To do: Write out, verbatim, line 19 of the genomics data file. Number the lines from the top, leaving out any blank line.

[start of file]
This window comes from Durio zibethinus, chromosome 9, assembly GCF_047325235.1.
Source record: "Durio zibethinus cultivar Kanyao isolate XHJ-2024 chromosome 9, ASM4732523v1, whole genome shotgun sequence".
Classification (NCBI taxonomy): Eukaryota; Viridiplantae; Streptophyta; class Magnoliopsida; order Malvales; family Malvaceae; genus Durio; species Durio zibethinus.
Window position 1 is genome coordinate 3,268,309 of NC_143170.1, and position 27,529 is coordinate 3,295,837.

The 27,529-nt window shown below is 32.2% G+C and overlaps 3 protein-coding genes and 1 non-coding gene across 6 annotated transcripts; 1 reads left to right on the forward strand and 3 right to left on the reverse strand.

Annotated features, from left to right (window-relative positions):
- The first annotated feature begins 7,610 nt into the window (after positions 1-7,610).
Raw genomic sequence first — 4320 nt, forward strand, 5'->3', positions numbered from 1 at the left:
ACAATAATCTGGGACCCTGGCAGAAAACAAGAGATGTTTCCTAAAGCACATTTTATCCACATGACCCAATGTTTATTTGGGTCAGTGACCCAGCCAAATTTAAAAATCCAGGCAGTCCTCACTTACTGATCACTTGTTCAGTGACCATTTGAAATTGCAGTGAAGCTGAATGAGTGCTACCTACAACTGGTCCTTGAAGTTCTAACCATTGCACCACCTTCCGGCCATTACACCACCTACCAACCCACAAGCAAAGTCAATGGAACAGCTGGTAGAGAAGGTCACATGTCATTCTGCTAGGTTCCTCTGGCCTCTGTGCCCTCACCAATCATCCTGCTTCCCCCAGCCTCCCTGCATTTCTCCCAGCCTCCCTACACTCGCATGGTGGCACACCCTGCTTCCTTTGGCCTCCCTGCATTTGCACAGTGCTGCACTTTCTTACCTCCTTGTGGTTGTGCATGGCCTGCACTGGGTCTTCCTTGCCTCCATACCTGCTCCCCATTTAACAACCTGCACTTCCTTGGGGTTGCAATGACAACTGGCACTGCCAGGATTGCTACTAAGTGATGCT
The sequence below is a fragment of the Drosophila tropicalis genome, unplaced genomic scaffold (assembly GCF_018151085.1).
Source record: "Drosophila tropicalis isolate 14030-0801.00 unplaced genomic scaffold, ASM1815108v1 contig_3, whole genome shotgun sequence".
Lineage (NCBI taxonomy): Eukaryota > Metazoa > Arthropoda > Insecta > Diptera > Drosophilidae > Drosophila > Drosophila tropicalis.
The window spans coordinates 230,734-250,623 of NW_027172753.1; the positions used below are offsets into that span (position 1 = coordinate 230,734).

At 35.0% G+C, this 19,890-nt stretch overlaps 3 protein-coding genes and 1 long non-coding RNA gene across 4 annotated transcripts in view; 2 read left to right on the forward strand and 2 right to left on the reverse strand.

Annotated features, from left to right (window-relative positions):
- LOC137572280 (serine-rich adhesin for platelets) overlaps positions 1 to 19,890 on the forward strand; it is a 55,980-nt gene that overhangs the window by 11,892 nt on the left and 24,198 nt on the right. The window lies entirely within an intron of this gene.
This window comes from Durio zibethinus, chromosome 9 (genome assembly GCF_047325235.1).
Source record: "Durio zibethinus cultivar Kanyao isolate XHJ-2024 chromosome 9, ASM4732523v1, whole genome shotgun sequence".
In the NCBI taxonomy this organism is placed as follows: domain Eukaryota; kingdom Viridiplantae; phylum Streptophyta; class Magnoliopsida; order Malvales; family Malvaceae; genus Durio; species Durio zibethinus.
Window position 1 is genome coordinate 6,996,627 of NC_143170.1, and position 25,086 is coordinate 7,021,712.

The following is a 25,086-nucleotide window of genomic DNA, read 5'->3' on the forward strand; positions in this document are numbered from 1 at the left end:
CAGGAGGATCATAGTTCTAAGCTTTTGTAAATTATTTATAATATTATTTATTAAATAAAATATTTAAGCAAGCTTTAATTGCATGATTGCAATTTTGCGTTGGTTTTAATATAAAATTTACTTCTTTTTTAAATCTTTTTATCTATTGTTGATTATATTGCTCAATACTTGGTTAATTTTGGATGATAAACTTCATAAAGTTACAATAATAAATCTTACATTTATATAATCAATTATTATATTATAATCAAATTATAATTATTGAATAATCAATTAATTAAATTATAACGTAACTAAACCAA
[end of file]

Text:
In the NCBI taxonomy this organism is placed as follows: domain Eukaryota; kingdom Viridiplantae; phylum Streptophyta; class Magnoliopsida; order Malvales; family Malvaceae; genus Durio; species Durio zibethinus.